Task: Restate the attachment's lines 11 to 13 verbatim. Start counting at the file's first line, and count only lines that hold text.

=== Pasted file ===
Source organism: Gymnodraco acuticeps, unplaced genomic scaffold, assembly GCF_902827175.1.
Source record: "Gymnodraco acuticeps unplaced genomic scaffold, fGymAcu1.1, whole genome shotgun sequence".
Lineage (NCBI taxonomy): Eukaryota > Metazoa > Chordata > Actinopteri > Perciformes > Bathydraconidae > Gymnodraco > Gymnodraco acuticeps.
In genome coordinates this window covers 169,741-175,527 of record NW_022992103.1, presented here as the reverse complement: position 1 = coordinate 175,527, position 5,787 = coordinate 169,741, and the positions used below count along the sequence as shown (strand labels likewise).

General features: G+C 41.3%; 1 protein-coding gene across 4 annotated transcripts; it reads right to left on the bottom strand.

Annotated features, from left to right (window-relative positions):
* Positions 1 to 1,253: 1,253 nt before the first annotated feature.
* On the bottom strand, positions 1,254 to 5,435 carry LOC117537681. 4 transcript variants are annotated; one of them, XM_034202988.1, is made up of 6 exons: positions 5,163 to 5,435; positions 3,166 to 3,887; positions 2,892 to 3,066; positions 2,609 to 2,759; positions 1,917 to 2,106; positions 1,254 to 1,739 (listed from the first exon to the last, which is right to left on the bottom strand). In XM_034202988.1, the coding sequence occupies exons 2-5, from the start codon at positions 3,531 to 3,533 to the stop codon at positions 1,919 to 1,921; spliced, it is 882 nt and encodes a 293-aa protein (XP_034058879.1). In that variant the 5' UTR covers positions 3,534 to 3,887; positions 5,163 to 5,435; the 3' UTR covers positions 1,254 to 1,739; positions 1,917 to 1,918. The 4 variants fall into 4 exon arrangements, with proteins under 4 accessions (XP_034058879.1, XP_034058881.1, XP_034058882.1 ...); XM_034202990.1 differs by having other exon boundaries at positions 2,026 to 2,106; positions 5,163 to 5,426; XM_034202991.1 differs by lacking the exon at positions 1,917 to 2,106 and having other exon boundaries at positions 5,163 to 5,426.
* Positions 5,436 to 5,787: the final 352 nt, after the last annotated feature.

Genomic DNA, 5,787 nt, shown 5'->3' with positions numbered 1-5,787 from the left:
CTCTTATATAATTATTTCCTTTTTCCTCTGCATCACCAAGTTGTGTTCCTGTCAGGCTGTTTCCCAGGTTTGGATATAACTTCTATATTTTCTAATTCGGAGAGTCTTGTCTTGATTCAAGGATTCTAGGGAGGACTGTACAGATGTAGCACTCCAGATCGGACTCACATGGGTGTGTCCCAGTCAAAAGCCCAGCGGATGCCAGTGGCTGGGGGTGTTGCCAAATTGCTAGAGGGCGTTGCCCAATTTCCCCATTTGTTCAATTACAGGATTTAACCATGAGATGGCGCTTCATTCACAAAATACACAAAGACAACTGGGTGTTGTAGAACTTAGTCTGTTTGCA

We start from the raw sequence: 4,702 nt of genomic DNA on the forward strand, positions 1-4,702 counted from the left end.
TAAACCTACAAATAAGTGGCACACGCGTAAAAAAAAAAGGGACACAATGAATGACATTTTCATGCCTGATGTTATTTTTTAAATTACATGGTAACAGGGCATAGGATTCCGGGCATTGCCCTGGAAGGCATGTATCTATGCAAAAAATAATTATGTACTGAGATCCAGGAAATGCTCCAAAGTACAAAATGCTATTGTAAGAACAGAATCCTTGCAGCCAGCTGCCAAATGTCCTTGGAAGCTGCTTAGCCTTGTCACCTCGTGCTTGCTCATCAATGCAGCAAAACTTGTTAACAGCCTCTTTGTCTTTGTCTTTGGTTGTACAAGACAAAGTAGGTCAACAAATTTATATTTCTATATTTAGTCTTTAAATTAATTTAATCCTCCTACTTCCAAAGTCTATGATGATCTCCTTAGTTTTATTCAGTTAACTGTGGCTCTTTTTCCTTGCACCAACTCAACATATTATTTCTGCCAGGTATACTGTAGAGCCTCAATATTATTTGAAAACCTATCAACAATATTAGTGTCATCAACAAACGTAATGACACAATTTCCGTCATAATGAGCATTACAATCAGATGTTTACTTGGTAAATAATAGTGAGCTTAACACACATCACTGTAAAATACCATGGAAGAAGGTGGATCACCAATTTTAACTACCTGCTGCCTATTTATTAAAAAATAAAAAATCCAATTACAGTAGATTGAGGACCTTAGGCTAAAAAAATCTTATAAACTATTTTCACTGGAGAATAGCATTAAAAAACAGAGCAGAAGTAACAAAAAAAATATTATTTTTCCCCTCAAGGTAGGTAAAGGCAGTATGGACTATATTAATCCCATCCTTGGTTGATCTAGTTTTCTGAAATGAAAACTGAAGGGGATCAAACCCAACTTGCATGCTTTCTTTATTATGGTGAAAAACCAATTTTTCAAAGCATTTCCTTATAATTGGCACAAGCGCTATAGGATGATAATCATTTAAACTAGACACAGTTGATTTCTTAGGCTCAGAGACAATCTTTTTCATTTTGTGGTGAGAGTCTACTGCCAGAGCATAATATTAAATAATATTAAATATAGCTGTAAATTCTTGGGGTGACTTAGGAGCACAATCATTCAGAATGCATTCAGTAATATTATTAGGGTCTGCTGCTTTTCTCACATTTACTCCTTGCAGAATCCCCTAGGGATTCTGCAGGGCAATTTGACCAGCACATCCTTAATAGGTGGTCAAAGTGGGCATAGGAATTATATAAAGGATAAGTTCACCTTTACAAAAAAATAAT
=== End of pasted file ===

CTCTTATATAATTATTTCCTTTTTCCTCTGCATCACCAAGTTGTGTTCCTGTCAGGCTGTTTCCCAGGTTTGGATATAACTTCTATATTTTCTAATTCGGAGAGTCTTGTCTTGATTCAAGGATTCTAGGGAGGACTGTACAGATGTAGCACTCCAGATCGGACTCACATGGGTGTGTCCCAGTCAAAAGCCCAGCGGATGCCAGTGGCTGGGGGTGTTGCCAAATTGCTAGAGGGCGTTGCCCAATTTCCCCATTTGTTCAATTACAGGATTTAACCATGAGATGGCGCTTCATTCACAAAATACACAAAGACAACTGGGTGTTGTAGAACTTAGTCTGTTTGCA

We start from the raw sequence: 4,702 nt of genomic DNA on the forward strand, positions 1-4,702 counted from the left end.
TAAACCTACAAATAAGTGGCACACGCGTAAAAAAAAAAGGGACACAATGAATGACATTTTCATGCCTGATGTTATTTTTTAAATTACATGGTAACAGGGCATAGGATTCCGGGCATTGCCCTGGAAGGCATGTATCTATGCAAAAAATAATTATGTACTGAGATCCAGGAAATGCTCCAAAGTACAAAATGCTATTGTAAGAACAGAATCCTTGCAGCCAGCTGCCAAATGTCCTTGGAAGCTGCTTAGCCTTGTCACCTCGTGCTTGCTCATCAATGCAGCAAAACTTGTTAACAGCCTCTTTGTCTTTGTCTTTGGTTGTACAAGACAAAGTAGGTCAACAAATTTATATTTCTATATTTAGTCTTTAAATTAATTTAATCCTCCTACTTCCAAAGTCTATGATGATCTCCTTAGTTTTATTCAGTTAACTGTGGCTCTTTTTCCTTGCACCAACTCAACATATTATTTCTGCCAGGTATACTGTAGAGCCTCAATATTATTTGAAAACCTATCAACAATATTAGTGTCATCAACAAACGTAATGACACAATTTCCGTCATAATGAGCATTACAATCAGATGTTTACTTGGTAAATAATAGTGAGCTTAACACACATCACTGTAAAATACCATGGAAGAAGGTGGATCACCAATTTTAACTACCTGCTGCCTATTTATTAAAAAATAAAAAATCCAATTACAGTAGATTGAGGACCTTAGGCTAAAAAAATCTTATAAACTATTTTCACTGGAGAATAGCATTAAAAAACAGAGCAGAAGTAACAAAAAAAATATTATTTTTCCCCTCAAGGTAGGTAAAGGCAGTATGGACTATATTAATCCCATCCTTGGTTGATCTAGTTTTCTGAAATGAAAACTGAAGGGGATCAAACCCAACTTGCATGCTTTCTTTATTATGGTGAAAAACCAATTTTTCAAAGCATTTCCTTATAATTGGCACAAGCGCTATAGGATGATAATCATTTAAACTAGACACAGTTGATTTCTTAGGCTCAGAGACAATCTTTTTCATTTTGTGGTGAGAGTCTACTGCCAGAGCATAATATTAAATAATATTAAATATAGCTGTAAATTCTTGGGGTGACTTAGGAGCACAATCATTCAGAATGCATTCAGTAATATTATTAGGGTCTGCTGCTTTTCTCACATTTACTCCTTGCAGAATCCCCTAGGGATTCTGCAGGGCAATTTGACCAGCACATCCTTAATAGGTGGTCAAAGTGGGCATAGGAATTATATAAAGGATAAGTTCACCTTTACAAAAAAATAAT